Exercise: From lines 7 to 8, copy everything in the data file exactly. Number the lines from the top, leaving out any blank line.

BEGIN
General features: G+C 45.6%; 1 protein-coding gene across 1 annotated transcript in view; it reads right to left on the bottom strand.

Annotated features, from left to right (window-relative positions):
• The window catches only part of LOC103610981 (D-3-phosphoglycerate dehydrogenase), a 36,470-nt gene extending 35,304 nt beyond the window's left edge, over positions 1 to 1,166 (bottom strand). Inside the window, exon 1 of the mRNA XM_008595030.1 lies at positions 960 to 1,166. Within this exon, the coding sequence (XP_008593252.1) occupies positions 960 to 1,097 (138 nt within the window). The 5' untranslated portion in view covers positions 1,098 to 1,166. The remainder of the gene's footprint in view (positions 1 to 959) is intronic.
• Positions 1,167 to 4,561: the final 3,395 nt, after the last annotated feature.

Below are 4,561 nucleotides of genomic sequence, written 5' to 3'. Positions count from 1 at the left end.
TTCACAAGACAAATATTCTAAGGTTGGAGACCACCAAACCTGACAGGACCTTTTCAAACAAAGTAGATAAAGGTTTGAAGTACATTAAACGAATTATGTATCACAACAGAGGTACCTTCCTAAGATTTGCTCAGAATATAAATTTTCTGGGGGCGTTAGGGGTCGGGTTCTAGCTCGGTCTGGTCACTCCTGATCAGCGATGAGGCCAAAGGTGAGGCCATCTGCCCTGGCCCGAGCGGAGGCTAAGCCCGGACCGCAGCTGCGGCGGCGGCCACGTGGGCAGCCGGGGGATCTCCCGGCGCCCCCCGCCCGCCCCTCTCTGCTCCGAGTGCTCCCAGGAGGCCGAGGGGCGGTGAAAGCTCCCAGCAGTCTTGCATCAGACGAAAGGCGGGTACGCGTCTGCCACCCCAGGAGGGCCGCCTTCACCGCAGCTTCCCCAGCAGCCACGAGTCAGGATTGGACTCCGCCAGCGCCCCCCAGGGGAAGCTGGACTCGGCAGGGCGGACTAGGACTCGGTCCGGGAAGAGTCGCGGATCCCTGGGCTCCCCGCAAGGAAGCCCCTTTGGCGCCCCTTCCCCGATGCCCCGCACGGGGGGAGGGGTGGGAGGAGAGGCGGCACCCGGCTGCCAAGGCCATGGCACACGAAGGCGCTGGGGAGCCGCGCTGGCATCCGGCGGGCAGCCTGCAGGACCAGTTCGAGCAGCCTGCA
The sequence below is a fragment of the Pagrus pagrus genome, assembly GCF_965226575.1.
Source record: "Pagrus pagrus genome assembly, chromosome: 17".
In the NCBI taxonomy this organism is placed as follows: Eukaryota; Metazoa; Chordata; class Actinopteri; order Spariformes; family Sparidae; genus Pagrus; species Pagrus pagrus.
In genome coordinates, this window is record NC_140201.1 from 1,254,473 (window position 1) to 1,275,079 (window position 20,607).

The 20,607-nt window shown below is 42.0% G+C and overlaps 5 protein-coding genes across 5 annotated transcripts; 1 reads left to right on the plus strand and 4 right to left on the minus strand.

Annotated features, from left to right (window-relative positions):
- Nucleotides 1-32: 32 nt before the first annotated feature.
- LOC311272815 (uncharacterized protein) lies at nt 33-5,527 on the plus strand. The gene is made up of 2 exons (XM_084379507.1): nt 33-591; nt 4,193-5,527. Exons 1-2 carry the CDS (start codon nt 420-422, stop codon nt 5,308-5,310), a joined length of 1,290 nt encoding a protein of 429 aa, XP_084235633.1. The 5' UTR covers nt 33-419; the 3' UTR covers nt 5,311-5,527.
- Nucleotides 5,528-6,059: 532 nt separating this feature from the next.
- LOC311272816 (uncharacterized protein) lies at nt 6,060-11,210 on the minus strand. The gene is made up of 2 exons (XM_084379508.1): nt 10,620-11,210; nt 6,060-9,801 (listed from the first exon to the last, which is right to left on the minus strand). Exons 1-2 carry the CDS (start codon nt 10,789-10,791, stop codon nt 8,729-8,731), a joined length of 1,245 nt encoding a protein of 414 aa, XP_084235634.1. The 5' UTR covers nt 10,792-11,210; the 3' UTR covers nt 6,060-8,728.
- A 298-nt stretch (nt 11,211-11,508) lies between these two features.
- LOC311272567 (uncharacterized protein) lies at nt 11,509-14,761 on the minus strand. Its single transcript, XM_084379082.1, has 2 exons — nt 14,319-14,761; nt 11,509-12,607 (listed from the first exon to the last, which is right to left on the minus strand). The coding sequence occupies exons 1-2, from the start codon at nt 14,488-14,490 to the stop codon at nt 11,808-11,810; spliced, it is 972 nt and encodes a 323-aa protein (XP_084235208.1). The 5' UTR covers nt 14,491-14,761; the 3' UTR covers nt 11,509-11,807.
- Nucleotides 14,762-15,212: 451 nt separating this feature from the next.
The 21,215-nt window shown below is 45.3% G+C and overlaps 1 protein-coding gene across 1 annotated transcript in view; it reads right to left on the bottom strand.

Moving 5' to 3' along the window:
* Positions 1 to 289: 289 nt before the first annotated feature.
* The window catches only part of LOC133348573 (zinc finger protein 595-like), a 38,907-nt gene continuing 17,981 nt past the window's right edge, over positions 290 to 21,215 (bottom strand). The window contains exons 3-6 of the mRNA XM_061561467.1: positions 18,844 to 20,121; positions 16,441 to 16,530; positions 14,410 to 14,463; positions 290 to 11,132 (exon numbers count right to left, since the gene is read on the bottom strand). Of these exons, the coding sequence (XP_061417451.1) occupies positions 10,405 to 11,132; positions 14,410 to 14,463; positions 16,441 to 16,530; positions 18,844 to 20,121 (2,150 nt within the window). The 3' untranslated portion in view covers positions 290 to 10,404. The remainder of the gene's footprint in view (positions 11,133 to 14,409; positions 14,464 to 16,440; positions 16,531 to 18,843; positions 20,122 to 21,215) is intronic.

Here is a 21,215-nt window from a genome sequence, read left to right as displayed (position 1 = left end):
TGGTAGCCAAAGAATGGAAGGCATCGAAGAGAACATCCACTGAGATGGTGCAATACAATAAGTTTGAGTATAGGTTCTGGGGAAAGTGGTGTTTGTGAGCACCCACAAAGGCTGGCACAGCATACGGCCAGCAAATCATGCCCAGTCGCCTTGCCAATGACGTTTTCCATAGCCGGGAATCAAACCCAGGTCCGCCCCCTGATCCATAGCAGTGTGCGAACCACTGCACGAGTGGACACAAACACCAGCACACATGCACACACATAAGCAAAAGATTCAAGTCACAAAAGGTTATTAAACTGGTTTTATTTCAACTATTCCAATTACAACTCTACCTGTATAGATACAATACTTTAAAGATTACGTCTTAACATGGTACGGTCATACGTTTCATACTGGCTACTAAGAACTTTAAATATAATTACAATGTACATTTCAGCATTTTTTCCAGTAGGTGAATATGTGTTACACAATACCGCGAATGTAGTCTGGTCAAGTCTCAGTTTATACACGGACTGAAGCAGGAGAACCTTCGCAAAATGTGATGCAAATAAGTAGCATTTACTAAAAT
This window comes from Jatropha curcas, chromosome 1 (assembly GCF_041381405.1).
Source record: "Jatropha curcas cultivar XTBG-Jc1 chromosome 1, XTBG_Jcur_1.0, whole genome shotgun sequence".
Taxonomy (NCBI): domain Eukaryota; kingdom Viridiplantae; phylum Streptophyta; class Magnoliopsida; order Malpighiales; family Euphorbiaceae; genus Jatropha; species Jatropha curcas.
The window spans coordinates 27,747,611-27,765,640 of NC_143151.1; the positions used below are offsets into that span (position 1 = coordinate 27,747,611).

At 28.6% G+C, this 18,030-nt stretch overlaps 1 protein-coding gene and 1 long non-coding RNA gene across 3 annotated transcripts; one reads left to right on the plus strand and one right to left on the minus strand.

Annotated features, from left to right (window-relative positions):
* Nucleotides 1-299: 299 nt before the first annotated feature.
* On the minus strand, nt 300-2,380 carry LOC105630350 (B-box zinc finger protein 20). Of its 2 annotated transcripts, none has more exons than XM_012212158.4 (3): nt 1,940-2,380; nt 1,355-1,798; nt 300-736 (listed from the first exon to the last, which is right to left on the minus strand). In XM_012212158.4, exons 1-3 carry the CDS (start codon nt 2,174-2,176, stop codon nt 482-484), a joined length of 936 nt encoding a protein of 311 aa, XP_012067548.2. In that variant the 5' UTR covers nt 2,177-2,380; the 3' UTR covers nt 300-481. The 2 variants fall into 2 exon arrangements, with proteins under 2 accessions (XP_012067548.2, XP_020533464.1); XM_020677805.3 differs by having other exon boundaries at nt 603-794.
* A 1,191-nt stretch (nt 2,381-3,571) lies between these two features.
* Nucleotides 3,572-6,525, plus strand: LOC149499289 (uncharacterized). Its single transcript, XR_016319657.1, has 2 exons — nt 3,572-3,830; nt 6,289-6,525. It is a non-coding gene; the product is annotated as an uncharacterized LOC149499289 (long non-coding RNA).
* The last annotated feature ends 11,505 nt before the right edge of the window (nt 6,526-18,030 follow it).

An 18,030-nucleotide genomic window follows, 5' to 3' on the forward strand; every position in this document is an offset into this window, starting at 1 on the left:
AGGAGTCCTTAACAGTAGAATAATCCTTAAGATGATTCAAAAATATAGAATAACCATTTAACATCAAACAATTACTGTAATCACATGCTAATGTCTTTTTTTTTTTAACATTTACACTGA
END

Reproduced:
The sequence below is a fragment of the Pagrus pagrus genome, assembly GCF_965226575.1.
Source record: "Pagrus pagrus genome assembly, chromosome: 17".